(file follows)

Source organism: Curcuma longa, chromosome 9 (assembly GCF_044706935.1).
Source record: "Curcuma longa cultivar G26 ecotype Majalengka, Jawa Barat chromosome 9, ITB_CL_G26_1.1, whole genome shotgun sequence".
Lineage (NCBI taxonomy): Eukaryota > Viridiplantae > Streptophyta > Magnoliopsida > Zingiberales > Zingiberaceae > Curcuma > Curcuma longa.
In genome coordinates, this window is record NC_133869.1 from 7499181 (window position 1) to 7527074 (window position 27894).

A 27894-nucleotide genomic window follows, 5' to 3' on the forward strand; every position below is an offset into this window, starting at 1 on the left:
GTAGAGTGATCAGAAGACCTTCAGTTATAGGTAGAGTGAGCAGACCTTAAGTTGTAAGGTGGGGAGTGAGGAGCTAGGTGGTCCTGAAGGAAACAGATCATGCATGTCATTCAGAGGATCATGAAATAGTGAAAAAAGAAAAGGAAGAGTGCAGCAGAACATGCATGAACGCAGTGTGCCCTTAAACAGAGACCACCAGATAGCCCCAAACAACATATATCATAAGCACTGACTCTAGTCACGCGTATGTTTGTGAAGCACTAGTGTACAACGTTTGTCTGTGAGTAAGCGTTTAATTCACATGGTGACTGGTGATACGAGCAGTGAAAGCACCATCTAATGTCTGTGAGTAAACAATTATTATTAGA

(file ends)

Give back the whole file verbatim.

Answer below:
Source organism: Curcuma longa, chromosome 9 (assembly GCF_044706935.1).
Source record: "Curcuma longa cultivar G26 ecotype Majalengka, Jawa Barat chromosome 9, ITB_CL_G26_1.1, whole genome shotgun sequence".
Lineage (NCBI taxonomy): Eukaryota > Viridiplantae > Streptophyta > Magnoliopsida > Zingiberales > Zingiberaceae > Curcuma > Curcuma longa.
In genome coordinates, this window is record NC_133869.1 from 7499181 (window position 1) to 7527074 (window position 27894).

A 27894-nucleotide genomic window follows, 5' to 3' on the forward strand; every position below is an offset into this window, starting at 1 on the left:
GTAGAGTGATCAGAAGACCTTCAGTTATAGGTAGAGTGAGCAGACCTTAAGTTGTAAGGTGGGGAGTGAGGAGCTAGGTGGTCCTGAAGGAAACAGATCATGCATGTCATTCAGAGGATCATGAAATAGTGAAAAAAGAAAAGGAAGAGTGCAGCAGAACATGCATGAACGCAGTGTGCCCTTAAACAGAGACCACCAGATAGCCCCAAACAACATATATCATAAGCACTGACTCTAGTCACGCGTATGTTTGTGAAGCACTAGTGTACAACGTTTGTCTGTGAGTAAGCGTTTAATTCACATGGTGACTGGTGATACGAGCAGTGAAAGCACCATCTAATGTCTGTGAGTAAACAATTATTATTAGA